Dwindling reserves highlight need for real reforms
Ultimately capital controls to stem the outflow will not work unless fundamental issues are addressed
China’s foreign exchange reserves have fallen below US$3 trillion for the first time in six years. This is a psychological barrier. The breaching of it on its own is not rational grounds for concern. The remaining reserves amount to US$2.9982 trillion. The description of this sumDwindling reserves highlight need for real reforms by the State Administration of Foreign Exchange as “adequate” is an understatement. But the psychology will weigh with party leaders and economic advisers ahead of the 19th, five-yearly National People’s Congress later in the year at which future leadership succession will be decided.
A bigger than expected if slowing decline of reserves in January reflected continued capital outflow despite the imposition of strict controls late last year. We trust the authorities will resist the temptation to resort to short-term fixes. Ultimately capital controls will not work unless fundamental issues are addressed.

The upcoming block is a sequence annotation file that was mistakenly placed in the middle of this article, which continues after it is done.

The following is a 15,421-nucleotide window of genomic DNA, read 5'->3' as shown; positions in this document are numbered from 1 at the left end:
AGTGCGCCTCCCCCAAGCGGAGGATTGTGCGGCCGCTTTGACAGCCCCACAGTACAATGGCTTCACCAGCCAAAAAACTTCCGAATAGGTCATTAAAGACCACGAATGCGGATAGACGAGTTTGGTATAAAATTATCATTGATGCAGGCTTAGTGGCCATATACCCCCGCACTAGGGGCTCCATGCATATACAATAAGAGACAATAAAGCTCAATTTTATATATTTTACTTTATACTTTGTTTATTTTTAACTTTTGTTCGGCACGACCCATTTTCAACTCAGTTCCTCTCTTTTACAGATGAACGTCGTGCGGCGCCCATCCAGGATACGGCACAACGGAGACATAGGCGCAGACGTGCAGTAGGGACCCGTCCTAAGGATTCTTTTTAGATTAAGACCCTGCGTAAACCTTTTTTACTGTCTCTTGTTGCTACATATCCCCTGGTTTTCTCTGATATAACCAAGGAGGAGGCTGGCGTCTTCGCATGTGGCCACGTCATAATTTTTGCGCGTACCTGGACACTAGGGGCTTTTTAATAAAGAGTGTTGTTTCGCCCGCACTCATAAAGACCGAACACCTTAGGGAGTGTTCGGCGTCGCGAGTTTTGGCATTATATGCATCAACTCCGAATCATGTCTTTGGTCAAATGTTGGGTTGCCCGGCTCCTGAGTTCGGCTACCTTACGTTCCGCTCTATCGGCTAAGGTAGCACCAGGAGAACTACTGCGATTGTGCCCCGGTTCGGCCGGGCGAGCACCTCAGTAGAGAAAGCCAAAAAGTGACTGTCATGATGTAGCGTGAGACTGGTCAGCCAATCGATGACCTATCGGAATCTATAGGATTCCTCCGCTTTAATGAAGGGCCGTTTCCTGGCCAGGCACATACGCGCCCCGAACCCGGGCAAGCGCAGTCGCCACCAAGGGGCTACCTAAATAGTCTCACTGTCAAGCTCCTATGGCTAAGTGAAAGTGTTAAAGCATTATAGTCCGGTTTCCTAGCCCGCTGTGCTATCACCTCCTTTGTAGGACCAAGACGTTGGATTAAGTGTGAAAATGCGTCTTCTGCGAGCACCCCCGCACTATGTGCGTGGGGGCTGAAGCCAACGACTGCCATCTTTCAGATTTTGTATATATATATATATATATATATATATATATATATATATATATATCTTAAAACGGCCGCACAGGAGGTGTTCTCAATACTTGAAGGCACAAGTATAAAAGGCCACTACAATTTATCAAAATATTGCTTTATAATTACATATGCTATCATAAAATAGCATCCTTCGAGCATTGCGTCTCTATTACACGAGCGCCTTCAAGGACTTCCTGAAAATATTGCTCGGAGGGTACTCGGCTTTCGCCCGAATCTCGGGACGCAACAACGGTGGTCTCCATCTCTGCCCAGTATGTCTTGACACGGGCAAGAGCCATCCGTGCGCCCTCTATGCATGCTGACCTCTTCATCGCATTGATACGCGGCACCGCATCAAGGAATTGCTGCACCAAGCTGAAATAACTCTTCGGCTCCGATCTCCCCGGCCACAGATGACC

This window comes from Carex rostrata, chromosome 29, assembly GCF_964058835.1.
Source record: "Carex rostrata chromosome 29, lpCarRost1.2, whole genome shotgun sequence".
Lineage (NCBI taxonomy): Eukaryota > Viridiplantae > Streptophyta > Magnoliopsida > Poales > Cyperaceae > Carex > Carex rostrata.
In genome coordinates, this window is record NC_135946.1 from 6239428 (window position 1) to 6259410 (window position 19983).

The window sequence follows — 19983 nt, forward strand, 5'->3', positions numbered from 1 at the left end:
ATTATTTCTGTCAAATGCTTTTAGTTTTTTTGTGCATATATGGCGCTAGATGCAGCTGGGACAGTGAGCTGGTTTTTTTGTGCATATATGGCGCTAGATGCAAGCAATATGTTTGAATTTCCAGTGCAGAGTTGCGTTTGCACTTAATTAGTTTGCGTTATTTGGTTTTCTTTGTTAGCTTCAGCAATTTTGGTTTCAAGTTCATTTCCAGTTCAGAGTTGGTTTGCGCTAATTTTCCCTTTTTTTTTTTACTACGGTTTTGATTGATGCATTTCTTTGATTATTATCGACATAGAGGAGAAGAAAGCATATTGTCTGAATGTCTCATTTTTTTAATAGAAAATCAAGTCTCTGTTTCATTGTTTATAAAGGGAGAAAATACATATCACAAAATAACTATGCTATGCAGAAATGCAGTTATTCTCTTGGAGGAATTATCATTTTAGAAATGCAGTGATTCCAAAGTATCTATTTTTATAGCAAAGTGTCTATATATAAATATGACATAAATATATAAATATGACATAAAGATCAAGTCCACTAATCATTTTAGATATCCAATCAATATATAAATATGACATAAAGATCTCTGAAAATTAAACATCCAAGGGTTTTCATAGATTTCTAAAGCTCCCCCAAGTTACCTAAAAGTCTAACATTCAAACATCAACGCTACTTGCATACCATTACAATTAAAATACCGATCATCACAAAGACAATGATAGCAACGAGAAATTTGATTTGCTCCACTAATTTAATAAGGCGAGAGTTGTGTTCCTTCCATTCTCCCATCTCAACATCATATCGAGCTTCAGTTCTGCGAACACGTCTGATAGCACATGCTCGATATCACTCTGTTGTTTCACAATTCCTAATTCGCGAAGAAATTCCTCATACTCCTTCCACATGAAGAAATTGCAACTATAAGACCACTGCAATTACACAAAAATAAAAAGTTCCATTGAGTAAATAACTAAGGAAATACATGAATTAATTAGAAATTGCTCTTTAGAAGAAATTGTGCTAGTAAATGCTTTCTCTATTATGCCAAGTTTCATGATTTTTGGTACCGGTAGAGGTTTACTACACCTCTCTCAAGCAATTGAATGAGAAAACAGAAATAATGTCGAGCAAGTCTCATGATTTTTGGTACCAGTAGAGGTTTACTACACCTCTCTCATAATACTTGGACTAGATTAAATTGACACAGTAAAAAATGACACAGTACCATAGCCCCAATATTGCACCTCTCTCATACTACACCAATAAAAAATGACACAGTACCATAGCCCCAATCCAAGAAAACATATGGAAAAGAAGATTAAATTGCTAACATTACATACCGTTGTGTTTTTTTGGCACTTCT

The outflow reflects economic conditions and in particular a lack of confidence in China’s economy. Investors around the world are watching to see how the policy response unfolds. Private business, which accounts for more than 60 per cent of GDP and 80 per cent of jobs, has been reluctant to invest because of poor returns and unclear prospects compounded by a threatened trade war with the United States. There has been a rush to move funds and park them in havens overseas.
The government needs to make it easier for the private sector to compete with the state sector and thus encourage it to invest, increasing domestic consumption. Officials know full well the solution lies in longer term measures rather than short-term fixes.
As China tries to seize leadership of free trade and investment from an inward turning US, the reality is that neither foreign nor local investors feel welcome in its huge market, thanks to government meddling, barriers to access and confusing red tape. If Beijing wants its bid for leadership taken seriously, it must mend its meddling ways and take the next step in reform and opening up that have lagged its global ambitions.